Auburn got rid of Tommy Tuberville, a coach who won 85 games in 10 seasons and once beat rival Alabama six consecutive times.
The Tigers hired Gene Chizik, a coach who went 5-19 in his two seasons as head coach at Iowa State, and ended the 2008 season with a 10-game losing streak.
When Tuberville was ousted, Auburn athletic director Jay Jacobs hoped the masses were naive enough to believe Tuberville quit on his own.
Given what transpired during Auburn's 10-day search for Tuberville's successor, Tigers fans can only hope Jacobs was caught completely off guard by the former coach's resignation. If not, Jacobs might have just presided over the most haphazard search in recent college football history.
If the Tigers weren't going to keep Tuberville, they needed a coach who would unite their divided fan base. They needed a coach who was charismatic enough and confident enough to stare into the eyes of Alabama coach Nick Saban and not blink.
More than anything else, the Tigers needed to do something to sway some of the momentum away from Tuscaloosa.
Instead, Auburn hired a coach who seemed to be a dead man walking at Iowa State. In recent weeks, Chizik demoted both his coordinators and fired two assistant coaches. That's not a sign of stability.
Chizik was hired as Auburn's coach Saturday because he was an outstanding defensive coordinator during his three seasons there. Just as importantly, Chizik was well-liked by Auburn's influential boosters and former coach Pat Dye.
Chizik is remembered fondly at Auburn because he coached the country's top scoring defense in 2004, when Tuberville led the Tigers to a 13-0 record. Chizik left shortly thereafter for Texas, where he helped the Longhorns win the 2005 national championship as their co-defensive coordinator. Over the span of more than two seasons, Chizik coached for teams that won 29 consecutive games.
But as Iowa State's head coach the past two seasons, he led the Cyclones to only five wins.
After a 3-9 record in Chizik's first season in 2007, the Cyclones were supposed to be much improved this year. Iowa State beat South Dakota State and Kent State to start the season. The Cyclones didn't win again, finishing 0-8 against Big 12 foes (and they didn't even play league powers Oklahoma, Texas or Texas Tech).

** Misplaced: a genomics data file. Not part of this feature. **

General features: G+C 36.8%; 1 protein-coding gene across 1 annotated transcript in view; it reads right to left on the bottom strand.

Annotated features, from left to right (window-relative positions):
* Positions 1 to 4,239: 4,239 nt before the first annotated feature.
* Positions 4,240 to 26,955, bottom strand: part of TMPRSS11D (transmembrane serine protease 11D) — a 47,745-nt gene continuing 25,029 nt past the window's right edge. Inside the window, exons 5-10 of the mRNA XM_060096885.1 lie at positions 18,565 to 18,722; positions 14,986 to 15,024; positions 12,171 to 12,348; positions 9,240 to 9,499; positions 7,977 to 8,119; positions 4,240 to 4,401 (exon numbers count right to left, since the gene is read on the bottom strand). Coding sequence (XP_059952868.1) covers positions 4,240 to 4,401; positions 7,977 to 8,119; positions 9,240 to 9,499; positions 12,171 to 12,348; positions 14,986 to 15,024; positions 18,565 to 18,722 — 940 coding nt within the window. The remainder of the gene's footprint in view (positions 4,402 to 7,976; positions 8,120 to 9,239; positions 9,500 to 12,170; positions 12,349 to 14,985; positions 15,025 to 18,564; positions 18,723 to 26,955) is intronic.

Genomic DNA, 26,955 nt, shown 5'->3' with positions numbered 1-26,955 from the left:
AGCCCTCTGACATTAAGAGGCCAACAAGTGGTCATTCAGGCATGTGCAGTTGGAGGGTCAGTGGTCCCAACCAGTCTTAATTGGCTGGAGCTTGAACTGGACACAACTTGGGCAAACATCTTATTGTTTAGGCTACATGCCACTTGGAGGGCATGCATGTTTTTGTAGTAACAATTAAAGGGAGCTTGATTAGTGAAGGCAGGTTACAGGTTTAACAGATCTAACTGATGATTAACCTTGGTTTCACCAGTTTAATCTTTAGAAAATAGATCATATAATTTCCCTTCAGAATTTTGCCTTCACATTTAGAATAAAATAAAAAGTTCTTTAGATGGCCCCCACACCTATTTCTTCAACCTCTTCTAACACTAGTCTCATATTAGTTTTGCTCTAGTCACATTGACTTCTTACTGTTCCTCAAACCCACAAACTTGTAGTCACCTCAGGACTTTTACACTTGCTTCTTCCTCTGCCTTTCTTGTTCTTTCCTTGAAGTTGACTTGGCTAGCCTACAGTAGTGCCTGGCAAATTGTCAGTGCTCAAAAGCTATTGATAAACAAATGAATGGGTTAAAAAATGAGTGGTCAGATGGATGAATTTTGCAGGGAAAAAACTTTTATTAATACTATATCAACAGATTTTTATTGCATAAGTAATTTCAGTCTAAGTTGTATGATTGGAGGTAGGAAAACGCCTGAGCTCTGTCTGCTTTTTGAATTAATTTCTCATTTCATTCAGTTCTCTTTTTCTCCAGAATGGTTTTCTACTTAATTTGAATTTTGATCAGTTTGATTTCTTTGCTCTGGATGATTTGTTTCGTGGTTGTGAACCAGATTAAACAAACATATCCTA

How Jacobs settled on Chizik is perplexing. Jacobs talked to nearly anyone who was interested in coaching at Auburn. He interviewed at least eight candidates: Ball State's Brady Hoke, Louisiana Tech's Derek Dooley, Buffalo's Turner Gill, TCU's Gary Patterson, Wake Forest's Jim Grobe, Tulsa's Todd Graham, Georgia assistant Rodney Garner and Miami offensive coordinator Patrick Nix.
All of the aforementioned head coaches were more qualified than Chizik -- at least their teams won during the final three months of the regular season.
Auburn also reached out to several more high-profile coaches, including Mississippi's Houston Nutt and Arkansas' Bobby Petrino. Nutt negotiated a contract extension with the Rebels, and even Petrino wasn't ready to leave the Hogs for an SEC West foe after only one season.
The rest of Auburn's A list included two highly regarded coordinators: Florida State's Jimbo Fisher and Texas' Will Muschamp. Both assistants have already been designated as coach-in-waiting at their respective schools. Muschamp wasn't willing to leave one of the best jobs in the country for Auburn, and FSU wouldn't budge on a $5 million buyout for Fisher.
Texas Tech coach Mike Leach, who led the Red Raiders to their best season in school history, was never considered for the Auburn job. And Leach might have been willing to crawl from Lubbock to Auburn. But at least one powerful Auburn booster feared the quirky Leach was too much like former Tigers offensive coordinator Tony Franklin, who was fired midway through the 2008 season.
Auburn didn't want the Big 12 coach whose team went 11-1 playing in college football's toughest division.
Auburn wanted the Big 12 coach whose team went 2-10 playing in the league's lesser division.
In all fairness, two seasons at Iowa State aren't a fair measure of Chizik's abilities as a head coach. The Cyclones have traditionally been one of college football's worst programs. They had 13 non-winning seasons in the 16-year period before Dan McCarney arrived. McCarney took Iowa State to five bowl games in six seasons but was fired after a 4-8 finish in 2006.
Things only got worse after Chizik was hired.
Defense is supposed to be Chizik's specialty, but the Cyclones were rather defenseless this season. Iowa State ranked 95th nationally against the run, 117th in pass efficiency defense and 111th in total defense, and was tied for 110th in scoring defense.
Defense wasn't Auburn's deficiency this season. The Tigers finished 27th in the country in total defense and 15th in scoring defense. Jacobs might have been better off promoting defensive coordinator Paul Rhoads, who earned the reputation of a defensive guru long before he arrived at Auburn.
Auburn needed to think outside the box in making this hire. Jacobs certainly did that, hiring a coach with a losing record from Iowa State.
Now the Cyclones are looking for a new coach.
There's a better coach out there than the one they just lost.
Call Tommy Tuberville.
Mark Schlabach covers college football and men's college basketball for ESPN.com. You can contact him at firstname.lastname@example.org.